What's New for Identity Management in Windows Server 2008
Updated: May 1, 2008
Applies To: Windows Server 2008
Establishing a valid user of information or resources in your environment requires that the user be able to provide two pieces of information to your network for authentication and proof of identity. The following Windows authentication technologies have changed for the Windows Server® 2008 and Windows Vista operating systems.
To simplify development of smart card software tools (which is typically performed by the smart card provider), a common cryptographic service provider (CSP) implements all the standard operating system cryptographic functions that hardware and software developers need. In addition, integrated non-Microsoft card modules make it easier to rapidly deploy a smart card solution and enable protected, predictable communications between the CSP and other components of the smart card infrastructure. With Windows Server 2008 and Windows Vista, improvements to the Kerberos authentication protocol provide users with the experience of entering their PIN less often.
In addition, restrictive requirements in Windows Server 2003 for specific types of certificates types have been loosened, and functional changes have been made to smart card logon.
Windows Server 2008 has new features to support 802.1X authenticated wired connections, 802.3 Ethernet connections, and 802.11 wireless connections for client computers running Windows Server 2008 and Windows Vista. These features enable you to use Group Policy to configure settings on multiple domain members running Windows Server 2008 and Windows Vista so that they can connect to an 802.1X Ethernet network. As an alternative to Group Policy–based client configuration for 802.1X wired and wireless network access, you can now use wired Netsh commands (Netsh lan) and wireless Netsh commands (Netsh wlan) in logon scripts. Additionally, Windows Server 2008 provides more configuration options. Administrators can now configure multiple profiles to connect to one wireless network, using a common service set identifier (SSID), but with each profile specifying unique security properties.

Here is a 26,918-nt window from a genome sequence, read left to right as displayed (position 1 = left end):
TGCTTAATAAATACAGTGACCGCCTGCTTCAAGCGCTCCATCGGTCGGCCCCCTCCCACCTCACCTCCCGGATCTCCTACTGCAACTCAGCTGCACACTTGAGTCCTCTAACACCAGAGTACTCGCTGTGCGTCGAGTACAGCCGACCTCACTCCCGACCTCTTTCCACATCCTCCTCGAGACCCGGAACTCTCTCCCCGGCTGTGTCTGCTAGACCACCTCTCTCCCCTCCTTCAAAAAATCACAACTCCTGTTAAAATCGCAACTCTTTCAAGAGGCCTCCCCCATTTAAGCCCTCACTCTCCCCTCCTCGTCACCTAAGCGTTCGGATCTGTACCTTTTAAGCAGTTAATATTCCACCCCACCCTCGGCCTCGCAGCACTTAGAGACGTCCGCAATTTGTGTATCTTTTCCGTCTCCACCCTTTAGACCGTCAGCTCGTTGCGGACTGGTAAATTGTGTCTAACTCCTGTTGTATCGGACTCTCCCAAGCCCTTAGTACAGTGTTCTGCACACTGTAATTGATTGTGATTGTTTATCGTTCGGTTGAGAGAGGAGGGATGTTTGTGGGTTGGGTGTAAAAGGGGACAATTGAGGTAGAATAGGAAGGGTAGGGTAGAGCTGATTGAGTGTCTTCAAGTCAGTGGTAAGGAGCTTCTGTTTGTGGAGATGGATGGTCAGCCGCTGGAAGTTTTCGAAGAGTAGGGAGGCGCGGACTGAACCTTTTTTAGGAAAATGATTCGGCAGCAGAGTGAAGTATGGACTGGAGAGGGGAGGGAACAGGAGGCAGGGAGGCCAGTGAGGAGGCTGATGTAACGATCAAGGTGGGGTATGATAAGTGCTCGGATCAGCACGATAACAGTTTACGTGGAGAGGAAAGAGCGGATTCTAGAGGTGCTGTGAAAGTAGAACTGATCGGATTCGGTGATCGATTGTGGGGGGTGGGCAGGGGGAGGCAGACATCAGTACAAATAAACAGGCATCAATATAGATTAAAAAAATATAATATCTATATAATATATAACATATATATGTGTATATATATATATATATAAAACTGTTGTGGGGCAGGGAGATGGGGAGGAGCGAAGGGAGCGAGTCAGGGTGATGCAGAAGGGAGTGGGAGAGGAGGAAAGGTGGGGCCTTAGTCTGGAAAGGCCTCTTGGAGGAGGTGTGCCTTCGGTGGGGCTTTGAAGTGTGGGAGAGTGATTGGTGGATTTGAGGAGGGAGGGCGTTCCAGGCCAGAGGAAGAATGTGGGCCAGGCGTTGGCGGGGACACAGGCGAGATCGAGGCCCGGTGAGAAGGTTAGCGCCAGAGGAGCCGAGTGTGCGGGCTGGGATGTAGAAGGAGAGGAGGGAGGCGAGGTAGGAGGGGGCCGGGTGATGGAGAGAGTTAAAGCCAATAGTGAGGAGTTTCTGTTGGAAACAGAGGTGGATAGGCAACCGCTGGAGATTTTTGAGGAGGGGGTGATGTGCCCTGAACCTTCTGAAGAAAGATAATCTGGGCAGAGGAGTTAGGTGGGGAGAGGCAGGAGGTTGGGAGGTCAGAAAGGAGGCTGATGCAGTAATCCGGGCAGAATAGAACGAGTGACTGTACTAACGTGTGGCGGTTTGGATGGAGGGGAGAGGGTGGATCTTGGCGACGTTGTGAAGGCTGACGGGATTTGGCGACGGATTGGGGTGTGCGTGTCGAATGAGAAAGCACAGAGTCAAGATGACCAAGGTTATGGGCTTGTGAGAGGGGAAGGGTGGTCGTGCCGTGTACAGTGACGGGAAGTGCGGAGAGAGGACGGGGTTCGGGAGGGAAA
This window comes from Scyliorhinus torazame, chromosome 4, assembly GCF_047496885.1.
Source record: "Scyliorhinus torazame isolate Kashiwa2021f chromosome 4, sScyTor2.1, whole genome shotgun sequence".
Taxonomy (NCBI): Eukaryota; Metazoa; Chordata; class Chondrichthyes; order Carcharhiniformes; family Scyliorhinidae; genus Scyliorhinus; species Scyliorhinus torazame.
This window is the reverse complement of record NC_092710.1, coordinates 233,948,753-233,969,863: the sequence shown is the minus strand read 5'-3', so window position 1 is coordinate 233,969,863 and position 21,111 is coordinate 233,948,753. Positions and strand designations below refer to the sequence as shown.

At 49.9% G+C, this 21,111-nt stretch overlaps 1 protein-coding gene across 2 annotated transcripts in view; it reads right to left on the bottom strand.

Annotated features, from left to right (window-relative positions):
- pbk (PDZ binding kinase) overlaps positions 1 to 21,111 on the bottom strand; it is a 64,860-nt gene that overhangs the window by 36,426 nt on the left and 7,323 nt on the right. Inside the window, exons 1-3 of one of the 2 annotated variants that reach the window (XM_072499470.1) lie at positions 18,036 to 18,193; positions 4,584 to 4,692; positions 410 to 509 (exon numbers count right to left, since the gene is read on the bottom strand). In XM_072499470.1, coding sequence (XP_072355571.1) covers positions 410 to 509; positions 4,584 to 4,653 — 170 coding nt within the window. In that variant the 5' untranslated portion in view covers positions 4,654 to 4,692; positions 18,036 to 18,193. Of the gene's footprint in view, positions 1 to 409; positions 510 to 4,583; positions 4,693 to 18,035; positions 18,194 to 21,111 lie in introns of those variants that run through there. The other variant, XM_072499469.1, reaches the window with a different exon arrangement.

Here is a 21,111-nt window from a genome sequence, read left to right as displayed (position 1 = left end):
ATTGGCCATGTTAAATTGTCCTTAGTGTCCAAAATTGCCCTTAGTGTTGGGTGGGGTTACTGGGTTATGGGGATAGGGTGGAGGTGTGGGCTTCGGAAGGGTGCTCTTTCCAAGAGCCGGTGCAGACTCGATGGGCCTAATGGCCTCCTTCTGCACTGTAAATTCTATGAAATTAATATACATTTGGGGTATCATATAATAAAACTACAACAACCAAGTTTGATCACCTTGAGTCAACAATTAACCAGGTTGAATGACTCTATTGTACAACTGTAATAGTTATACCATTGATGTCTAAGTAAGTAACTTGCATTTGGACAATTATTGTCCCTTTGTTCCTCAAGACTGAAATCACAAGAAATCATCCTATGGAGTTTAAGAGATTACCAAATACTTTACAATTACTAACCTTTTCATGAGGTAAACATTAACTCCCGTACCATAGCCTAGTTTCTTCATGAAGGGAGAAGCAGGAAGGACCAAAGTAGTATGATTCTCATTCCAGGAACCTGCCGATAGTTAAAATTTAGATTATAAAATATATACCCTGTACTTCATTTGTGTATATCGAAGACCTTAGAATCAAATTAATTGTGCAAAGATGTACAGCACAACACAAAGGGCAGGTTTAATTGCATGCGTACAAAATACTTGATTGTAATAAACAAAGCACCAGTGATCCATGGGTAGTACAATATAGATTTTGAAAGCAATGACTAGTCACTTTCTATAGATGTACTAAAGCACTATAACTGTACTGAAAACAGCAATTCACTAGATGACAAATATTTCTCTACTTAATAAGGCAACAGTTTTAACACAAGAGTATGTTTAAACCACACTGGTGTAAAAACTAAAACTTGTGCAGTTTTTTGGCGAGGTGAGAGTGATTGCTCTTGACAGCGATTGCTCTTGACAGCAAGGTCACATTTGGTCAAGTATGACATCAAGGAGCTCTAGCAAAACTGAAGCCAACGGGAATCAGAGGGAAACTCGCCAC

Windows Server 2008 and Windows Vista operating systems include a Backup and Restore Wizard that allows users to back up user names and passwords they have requested Windows to remember for them into a file encrypted by using the Advanced Encryption Standard (AES). This new functionality allows users to restore the user names and passwords on any computer running Windows Vista. Restoring a backup file on a different computer allows a user to effectively roam or move their saved user names and passwords.
Authentication protocols are implemented in Windows by security service providers (SSPs). Windows Server 2008 and Windows Vista introduces a new authentication package called the Credential Security Service Provider (CredSSP) that provides a single sign-on (SSO) user experience when starting new Terminal Services sessions. CredSSP enables applications to delegate users' credentials from the client computer (by using the client-side SSP) to the target server (through the server-side SSP) based on client policies. CredSSP polices are configured via Group Policy, and delegation of credentials is turned off by default.
This feature enables users to determine whether their accounts were used (or were attempted to be used) without their knowledge. When this feature is enabled and the computer running Windows Vista is joined to a Windows Server 2008 functional-level domain, the following information is displayed after a successful interactive logon:
Date and time of the last successful logon by that user
Date and time of the last unsuccessful logon attempt with the same user name
The number of failed logon attempts since the last successful logon with the same user name